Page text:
Curriculum renewal talks get underway for Bachelor of Agricultural Extension Programme
In a bid to further enhance the graduateness of our students, the University’s Department of Agricultural Economics and Extension has started a process of reviewing the Bachelor of Agricultural Extension programme to align it with current trends in the labour market.
To fast-track the process, the Department recently held a curriculum renewal workshop facilitated by Dr Antonia Makina, an Education Consultant in the Directorate: Curriculum Development and Transformation at the University of South Africa.
The session brought together specialists and stakeholders who assisted with the drafting and mapping of the proposed new or updated Agricultural Extension programme that seeks to talk to new opportunities in the profession.
The stakeholders included the Department of Rural Development and Agrarian Reform, the Agriculture Research Council, agricultural colleges, a programme review specialist and academics from the University’s Agronomy, Livestock and Pastures Departments.
The HOD, Mr Sifiso Mdletshe said the reason for the curriculum redesign is mainly driven by the intention to enhance the employability of the students who graduate from the programme.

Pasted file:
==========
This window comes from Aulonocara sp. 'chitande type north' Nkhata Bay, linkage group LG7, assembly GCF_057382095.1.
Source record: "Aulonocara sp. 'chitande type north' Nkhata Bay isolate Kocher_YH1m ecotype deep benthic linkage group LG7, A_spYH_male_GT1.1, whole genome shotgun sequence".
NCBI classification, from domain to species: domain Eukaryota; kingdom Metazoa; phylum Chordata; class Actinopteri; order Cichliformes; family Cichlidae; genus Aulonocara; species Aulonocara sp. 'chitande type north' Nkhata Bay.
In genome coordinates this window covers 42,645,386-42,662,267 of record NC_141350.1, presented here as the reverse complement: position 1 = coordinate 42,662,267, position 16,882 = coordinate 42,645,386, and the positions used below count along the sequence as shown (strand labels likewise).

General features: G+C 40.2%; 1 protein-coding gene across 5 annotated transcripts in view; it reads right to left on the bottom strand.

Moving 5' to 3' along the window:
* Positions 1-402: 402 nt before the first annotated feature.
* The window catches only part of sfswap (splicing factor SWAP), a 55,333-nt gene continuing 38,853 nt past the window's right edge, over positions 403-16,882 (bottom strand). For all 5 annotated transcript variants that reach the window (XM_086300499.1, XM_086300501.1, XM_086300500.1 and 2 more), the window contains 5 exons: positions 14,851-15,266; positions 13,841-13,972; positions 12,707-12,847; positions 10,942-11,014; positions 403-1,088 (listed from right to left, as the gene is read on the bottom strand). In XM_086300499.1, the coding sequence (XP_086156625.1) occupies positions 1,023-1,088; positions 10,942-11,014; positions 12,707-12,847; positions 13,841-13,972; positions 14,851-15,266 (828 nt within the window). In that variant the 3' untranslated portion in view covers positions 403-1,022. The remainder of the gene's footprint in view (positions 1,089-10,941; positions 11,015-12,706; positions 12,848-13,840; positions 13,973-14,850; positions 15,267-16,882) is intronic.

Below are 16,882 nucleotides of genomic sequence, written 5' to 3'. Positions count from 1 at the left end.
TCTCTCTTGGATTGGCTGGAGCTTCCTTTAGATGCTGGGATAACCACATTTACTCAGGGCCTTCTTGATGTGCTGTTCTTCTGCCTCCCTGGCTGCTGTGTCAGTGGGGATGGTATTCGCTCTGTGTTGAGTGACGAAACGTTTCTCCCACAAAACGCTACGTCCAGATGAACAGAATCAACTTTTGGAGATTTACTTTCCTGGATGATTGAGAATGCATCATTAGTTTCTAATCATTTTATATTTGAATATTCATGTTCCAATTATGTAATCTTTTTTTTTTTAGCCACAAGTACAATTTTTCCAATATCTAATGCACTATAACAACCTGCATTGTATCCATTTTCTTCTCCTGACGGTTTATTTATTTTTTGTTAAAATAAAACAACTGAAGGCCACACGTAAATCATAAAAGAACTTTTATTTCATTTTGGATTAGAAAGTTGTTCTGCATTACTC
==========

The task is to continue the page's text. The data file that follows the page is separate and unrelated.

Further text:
“We want to align our programme offering to what the employers are looking for. We also want to introduce work-integrated learning to ensure that our graduates are ready for the job market, as such, we are proposing that the degree be offered for four years as to the three years.”
Mr Mdletshe said the process aims to improve further the quality of education and the training offered by programme. “Currently, the qualification is an NQF Level 7, we strive to make and implement the necessary improvement to get it accredited as an NQF Level 8 qualification,” said Mr Mdletshe.
Dr Makina said re-circulation is very important because it ensures that the qualifications offered are fit for purpose. “The curriculum needs to be relevant to what is happening in the country, economically and socially. Also, we need to be geared towards curriculum transformation which is a core requirement from the Council of Higher Education and the Department of Higher Education and Training.”
Dr Folla Yusuf who is a Senior Agricultural Extension Lecturer said the extension programme has always been of high quality however, current and emerging societal issues necessitated a review. “When we look at the current and emerging issues in society, and then look at the University which is repositioning itself to be a distinctive African University, advancing excellence and innovation teaching and learning, requires us to move with current issues.”
“Our curriculum needs to speak to the Fourth Industrial Revolution and transformation to ensure that when our graduates enter the labour market, they meet the demand.”
According to Mdletshe, the process will now be escalated to the University’s Senior Management and Senate for further deliberations and advancement.